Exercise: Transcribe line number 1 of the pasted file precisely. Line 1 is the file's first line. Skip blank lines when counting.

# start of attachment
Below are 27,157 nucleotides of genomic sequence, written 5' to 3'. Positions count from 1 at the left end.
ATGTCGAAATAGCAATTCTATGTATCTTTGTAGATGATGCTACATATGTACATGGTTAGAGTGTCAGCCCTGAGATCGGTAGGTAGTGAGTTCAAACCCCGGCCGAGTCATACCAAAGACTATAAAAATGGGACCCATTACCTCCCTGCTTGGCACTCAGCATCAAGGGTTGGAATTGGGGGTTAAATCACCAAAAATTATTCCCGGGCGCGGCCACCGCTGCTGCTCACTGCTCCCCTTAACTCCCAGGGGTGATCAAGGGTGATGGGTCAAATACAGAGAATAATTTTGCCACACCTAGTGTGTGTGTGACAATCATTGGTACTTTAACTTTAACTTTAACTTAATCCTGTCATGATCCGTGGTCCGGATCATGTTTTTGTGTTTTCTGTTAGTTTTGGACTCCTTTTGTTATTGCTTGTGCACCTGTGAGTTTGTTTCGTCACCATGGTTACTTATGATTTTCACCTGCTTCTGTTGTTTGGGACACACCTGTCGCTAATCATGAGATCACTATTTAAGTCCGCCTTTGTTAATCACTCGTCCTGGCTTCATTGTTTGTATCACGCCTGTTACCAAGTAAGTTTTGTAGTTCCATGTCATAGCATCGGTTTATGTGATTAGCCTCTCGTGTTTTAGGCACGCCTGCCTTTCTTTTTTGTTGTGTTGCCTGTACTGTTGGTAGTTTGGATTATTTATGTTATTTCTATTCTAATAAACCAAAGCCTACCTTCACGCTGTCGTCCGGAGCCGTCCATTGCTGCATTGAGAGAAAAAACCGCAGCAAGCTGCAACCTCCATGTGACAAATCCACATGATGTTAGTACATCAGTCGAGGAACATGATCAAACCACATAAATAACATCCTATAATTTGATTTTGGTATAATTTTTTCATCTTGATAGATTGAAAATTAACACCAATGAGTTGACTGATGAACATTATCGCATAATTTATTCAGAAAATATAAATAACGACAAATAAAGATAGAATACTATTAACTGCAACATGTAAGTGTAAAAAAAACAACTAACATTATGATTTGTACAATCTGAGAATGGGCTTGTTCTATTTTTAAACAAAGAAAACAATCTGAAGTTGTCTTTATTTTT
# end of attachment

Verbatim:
Below are 27,157 nucleotides of genomic sequence, written 5' to 3'. Positions count from 1 at the left end.